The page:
Maddux out, Braves no mortal lock

October 27, 1995|By Ken Rosenthal

CLEVELAND -- Who put the Kryptonite in Greg Maddux's locker? Gave him a Clark Kent arm? Stripped the "S" off his cape?

The Cleveland Indians, that's who.

Try to bury the Tribe, and they suddenly become more powerful than a locomotive, able to leap tall buildings in a single bound.

They trailed Seattle 1-0 and 2-1 in games in the American League Championship Series.

Then they trailed Atlanta 2-0 and 3-1 in the World Series, and faced possible elimination against Maddux last night.

What, Albert Belle worry?

The Indians are alive.

Alive, and kicking, and heading back to Atlanta after last night's 5-4 victory in Game 5.

Don't bet against them. You can't bet against them. Last night, they beat Superman. Surely, they can overcome Tom Glavine and John Smoltz.

If Maddux is mortal, they all are.

His loss at rollicking Jacobs Field was the first defeat suffered by a Braves starter in 13 postseason games.

Oh, the Indians still face huge odds. They were the 40th team in World Series history to face a 3-1 deficit. They'd be only the seventh to win the Series.

It doesn't matter. Beat Maddux, and all things are possible. Beat Maddux, and the world is a safer place.

"The mountain was real high to climb," Hershiser said.

And Hershiser helped scale it. Hershiser, who triggered a controversy by asking out of Game 1. Hershiser, who pitched eight innings to improve his career record to 8-1 in the postseason.

"We're still in a hole, but this club has never quit," Cleveland manager Mike Hargrove said. 'It has faced much more difficult circumstances than it faces right now."

Like when, 1954?

The Indians certainly won't be scared in Atlanta. The crowd at Fulton-County Stadium is about as intimidating as a kindergarten class.

It's Dennis Martinez against Glavine in Game 6, then Charles Nagy against the struggling Smoltz in Game 7, if necessary.

Last night was supposed to be it. Last night the Indians faced a pitcher who hadn't lost since Aug. 9, a pitcher who threw a two-hitter against them in Game 1.

And they rocked him.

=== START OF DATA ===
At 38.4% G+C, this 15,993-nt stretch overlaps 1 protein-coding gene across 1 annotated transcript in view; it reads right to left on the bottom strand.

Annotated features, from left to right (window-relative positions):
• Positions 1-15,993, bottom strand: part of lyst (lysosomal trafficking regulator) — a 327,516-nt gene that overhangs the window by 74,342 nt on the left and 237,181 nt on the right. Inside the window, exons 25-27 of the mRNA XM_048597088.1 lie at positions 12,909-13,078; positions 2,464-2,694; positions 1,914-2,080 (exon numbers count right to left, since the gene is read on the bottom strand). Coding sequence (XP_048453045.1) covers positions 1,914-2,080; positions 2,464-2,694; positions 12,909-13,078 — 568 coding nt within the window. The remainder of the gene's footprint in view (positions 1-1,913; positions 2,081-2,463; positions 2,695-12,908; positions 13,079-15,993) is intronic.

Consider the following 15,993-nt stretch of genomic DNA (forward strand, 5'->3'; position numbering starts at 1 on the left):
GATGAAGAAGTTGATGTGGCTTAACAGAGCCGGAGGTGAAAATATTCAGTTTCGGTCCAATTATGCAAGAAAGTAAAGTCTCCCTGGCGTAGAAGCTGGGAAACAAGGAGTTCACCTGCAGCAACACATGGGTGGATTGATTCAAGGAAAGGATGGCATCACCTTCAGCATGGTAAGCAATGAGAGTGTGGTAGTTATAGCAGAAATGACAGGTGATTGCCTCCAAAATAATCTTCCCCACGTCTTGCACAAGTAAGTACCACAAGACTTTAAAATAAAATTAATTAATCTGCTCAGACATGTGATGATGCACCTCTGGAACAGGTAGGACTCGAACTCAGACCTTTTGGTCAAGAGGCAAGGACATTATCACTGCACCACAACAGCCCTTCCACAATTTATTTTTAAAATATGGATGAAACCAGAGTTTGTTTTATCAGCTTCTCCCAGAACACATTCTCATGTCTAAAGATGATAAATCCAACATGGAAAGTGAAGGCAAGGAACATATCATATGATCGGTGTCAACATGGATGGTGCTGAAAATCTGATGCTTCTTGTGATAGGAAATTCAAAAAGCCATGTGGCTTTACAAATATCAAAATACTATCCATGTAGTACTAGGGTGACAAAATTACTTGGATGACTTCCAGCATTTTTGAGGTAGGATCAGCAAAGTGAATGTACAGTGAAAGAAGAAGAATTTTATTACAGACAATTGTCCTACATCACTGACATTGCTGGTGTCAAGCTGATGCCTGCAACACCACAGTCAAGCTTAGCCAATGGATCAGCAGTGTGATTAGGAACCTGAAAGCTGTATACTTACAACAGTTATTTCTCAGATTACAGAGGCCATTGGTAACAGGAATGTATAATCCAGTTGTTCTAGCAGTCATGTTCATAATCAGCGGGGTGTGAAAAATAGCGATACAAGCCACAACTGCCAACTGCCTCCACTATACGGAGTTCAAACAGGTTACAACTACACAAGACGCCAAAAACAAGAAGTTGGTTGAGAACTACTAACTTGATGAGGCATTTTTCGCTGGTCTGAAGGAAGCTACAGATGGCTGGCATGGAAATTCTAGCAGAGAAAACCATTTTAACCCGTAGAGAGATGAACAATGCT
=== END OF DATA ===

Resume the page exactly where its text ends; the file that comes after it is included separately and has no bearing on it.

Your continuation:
Maddux allowed a two-run homer by Belle in the first inning, then back-to-back, two-out RBI singles by Jim Thome and Manny Ramirez in the sixth.

What was the difference?

The Indians' approach, for one thing. Maddux's control is so good, it's best to come out swinging, and prevent him from getting ahead in the count.

"A lot of us were looking to face the first two pitches he threw," Thome said. "We were fortunate to get pitches up in the zone, and capitalized."

As Hershiser put it, "The offense knew how to adjust. They didn't want to be the same team against Greg Maddux again."

Only twice in the regular season had Maddux allowed four or more earned runs in a game. It has now happened twice in the playoffs.

"Auto-Maddux," that's what the front-page headline in the Atlanta paper said after Game 1. But last night, he was shaky from the start.

The last time Maddux allowed two walks and a homer in the first inning? More than five years ago, July 14, 1990.

Rarely does Maddux show emotion, but evidently he was frustrated by Belle's homer. Eddie Murray fouled off his next pitch with a home-run swing, and then Maddux threw at his head.

It might prove the turning point of the series. The benches emptied as the scowling slugger walked toward the pitcher, shouting and cursing.

"That got us all fired up," Thome said.

Maddux stood his ground, and Hershiser sought him out. The two could be seen chuckling on television, but only after exchanging words.

"I said, 'Did you try to hit him on purpose?' " Hershiser recalled. "He said, 'I was trying to jam him.' I said, 'You can be better than that.' Meaning, 'You should have better control. I have the ball, too.' "

"We don't throw at people," Atlanta manager Bobby Cox said.

Whatever, Murray walked, then got picked off first -- without sliding back to the bag, of course.

Maddux settled down over the next three innings, but it didn't last. The Indians hit three straight rockets off him in the fifth, another sign he wasn't at his best.

The next inning, Carlos Baerga hit a one-out double. Maddux walked Albert Belle intentionally to set up a double play, but the Braves never got it.

Thome and Ramirez gave the Indians a 4-2 lead, but the Tribe couldn't have won without Thome's 436-foot homer off reliever Brad Clontz in the eighth.

Ryan Klesko hit a two-run, two-out homer off Jose Mesa in the ninth, his third homer in three games and the first by a left-handed hitter off Mesa this season.

Four of the five games in this series have been decided by one run. Every one of them has been tied in the sixth inning or later.

"The pressure's on them," Hershiser said. "They definitely have something to lose. They've lost the last two World Series they've participated in. Atlanta fans are probably wondering what's going on."

The entire country is.

?3 Who put the Kryptonite in Greg Maddux's locker?

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